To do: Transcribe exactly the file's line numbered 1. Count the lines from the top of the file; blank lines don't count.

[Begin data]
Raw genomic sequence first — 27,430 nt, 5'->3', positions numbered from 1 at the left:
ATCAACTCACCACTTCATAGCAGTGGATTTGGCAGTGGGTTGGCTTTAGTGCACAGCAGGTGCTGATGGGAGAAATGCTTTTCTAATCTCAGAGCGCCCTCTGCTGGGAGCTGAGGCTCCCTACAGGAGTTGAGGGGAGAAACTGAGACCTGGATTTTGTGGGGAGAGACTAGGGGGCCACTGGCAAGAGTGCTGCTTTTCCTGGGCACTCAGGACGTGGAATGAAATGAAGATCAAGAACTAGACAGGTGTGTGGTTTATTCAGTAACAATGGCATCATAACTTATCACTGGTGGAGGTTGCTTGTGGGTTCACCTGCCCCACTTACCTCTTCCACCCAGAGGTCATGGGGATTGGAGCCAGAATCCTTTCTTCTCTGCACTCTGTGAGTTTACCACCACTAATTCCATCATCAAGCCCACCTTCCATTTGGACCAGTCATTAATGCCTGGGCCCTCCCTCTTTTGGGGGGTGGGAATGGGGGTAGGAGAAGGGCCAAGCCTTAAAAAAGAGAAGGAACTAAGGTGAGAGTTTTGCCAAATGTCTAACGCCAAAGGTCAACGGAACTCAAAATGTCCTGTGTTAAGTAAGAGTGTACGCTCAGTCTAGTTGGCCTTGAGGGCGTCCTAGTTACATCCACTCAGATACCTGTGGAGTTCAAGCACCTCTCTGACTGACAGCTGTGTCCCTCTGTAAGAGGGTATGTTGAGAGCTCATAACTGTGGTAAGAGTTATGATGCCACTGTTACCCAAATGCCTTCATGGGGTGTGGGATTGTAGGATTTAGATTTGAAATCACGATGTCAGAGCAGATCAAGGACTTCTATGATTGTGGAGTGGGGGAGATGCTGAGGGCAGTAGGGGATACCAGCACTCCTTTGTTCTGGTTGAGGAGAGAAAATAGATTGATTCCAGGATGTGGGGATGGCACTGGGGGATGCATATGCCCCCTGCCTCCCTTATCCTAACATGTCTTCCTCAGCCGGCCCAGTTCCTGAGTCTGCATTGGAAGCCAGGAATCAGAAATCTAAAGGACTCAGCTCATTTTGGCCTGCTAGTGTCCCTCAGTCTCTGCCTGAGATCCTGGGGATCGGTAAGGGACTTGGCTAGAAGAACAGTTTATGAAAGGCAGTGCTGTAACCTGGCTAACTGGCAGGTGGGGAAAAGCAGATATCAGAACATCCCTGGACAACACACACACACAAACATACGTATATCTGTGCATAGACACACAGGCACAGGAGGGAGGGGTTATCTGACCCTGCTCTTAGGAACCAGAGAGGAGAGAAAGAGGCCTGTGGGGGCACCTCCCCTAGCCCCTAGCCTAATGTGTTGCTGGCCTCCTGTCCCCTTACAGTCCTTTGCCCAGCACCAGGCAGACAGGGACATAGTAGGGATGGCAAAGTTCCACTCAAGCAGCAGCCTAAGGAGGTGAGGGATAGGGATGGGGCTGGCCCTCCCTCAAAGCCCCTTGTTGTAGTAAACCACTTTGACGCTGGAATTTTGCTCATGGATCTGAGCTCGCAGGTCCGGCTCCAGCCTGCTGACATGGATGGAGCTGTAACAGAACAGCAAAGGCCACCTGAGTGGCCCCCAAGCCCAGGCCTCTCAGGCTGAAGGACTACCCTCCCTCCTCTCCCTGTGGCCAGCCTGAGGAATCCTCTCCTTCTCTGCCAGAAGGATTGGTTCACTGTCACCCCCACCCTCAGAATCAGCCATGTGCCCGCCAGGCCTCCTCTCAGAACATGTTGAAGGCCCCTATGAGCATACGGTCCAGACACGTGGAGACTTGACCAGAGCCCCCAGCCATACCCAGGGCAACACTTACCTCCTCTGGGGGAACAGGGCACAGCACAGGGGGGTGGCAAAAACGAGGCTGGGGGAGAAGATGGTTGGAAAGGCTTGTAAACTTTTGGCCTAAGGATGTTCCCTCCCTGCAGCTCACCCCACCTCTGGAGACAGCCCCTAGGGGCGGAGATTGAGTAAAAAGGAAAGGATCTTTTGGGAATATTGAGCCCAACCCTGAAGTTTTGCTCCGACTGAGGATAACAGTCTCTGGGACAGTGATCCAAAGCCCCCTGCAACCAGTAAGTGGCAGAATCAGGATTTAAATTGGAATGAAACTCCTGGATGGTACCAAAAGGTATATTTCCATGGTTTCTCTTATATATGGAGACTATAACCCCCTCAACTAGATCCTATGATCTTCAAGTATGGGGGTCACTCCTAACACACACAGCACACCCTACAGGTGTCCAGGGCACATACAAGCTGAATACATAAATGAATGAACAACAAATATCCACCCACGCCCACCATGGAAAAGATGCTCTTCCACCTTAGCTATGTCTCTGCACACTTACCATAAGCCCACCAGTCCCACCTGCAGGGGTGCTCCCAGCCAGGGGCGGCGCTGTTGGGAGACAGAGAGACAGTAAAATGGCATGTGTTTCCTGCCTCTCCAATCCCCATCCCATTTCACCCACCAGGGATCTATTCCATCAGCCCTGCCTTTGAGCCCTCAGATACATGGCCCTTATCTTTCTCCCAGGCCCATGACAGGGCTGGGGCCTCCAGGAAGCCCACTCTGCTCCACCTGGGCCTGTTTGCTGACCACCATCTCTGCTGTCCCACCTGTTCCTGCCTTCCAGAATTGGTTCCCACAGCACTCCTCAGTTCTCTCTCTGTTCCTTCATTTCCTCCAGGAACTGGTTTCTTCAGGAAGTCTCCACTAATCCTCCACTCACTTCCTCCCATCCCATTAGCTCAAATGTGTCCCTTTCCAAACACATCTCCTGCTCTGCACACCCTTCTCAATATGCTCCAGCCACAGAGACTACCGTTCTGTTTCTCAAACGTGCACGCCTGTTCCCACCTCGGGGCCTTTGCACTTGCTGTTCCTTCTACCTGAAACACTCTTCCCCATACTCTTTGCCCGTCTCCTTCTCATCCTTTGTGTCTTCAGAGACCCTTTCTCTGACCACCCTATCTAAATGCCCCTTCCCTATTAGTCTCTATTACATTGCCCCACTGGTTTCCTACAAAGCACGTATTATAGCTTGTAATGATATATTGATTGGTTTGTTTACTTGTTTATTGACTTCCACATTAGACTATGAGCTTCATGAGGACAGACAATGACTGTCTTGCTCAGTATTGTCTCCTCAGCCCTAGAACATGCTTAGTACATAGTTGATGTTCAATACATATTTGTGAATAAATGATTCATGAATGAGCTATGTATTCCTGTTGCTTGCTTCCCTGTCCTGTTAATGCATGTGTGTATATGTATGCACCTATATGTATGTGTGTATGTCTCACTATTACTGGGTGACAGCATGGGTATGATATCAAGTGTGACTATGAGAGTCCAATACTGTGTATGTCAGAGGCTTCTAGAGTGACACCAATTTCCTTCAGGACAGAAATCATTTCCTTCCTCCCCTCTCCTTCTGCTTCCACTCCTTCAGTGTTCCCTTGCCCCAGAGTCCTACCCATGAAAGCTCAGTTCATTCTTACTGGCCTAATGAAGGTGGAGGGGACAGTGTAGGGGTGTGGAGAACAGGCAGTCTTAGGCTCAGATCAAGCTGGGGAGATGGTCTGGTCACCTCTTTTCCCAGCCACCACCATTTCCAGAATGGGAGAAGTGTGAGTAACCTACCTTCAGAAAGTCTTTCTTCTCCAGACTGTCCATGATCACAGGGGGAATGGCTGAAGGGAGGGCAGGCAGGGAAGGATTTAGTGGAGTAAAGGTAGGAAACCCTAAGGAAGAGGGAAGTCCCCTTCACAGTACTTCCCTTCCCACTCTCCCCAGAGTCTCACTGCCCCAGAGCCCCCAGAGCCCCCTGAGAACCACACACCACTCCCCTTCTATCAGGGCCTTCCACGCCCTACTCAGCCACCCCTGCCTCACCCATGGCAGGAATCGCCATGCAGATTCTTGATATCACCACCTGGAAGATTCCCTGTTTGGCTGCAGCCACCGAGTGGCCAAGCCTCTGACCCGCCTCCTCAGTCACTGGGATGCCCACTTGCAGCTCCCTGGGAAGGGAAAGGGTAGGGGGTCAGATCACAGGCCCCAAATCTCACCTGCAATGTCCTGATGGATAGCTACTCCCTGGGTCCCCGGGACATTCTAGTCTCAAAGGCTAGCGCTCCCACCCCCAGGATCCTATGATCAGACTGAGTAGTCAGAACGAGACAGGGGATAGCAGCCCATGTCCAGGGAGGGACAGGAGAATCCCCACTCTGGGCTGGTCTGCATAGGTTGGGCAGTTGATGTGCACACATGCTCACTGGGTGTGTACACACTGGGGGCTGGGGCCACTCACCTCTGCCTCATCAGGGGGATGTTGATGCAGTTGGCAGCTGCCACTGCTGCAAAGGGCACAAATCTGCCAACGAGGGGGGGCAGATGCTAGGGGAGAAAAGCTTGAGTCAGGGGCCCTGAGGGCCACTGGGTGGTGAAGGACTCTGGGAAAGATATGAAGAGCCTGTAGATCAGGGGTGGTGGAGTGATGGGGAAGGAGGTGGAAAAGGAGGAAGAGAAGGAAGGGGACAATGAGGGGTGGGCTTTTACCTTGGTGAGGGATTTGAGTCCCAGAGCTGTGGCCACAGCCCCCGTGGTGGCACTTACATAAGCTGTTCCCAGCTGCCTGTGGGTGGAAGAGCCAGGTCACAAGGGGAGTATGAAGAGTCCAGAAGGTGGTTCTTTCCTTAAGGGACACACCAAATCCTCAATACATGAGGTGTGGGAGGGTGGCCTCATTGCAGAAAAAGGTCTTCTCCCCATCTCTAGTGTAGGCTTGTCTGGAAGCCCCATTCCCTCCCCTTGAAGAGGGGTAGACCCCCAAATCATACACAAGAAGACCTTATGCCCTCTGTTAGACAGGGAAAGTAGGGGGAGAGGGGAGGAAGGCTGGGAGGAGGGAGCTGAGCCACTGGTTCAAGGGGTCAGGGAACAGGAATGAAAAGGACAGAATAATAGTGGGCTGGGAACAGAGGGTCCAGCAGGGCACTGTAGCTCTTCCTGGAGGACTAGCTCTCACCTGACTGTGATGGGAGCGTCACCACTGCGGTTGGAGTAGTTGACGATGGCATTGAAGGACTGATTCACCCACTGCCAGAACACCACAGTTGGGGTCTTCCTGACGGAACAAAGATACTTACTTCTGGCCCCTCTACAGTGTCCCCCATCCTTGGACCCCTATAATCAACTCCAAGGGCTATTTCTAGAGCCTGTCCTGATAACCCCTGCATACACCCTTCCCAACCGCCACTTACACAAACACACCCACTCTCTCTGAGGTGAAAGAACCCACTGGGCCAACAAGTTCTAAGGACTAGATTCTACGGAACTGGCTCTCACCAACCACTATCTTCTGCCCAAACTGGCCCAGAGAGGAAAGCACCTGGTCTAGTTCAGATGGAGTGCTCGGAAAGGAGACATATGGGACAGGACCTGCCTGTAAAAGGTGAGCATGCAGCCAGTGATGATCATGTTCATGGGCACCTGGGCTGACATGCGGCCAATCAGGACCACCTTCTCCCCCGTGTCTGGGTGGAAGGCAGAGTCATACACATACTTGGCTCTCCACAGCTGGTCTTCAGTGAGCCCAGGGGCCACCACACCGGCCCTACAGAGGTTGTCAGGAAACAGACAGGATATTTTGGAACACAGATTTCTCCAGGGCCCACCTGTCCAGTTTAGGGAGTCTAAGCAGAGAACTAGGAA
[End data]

Raw genomic sequence first — 27,430 nt, 5'->3', positions numbered from 1 at the left: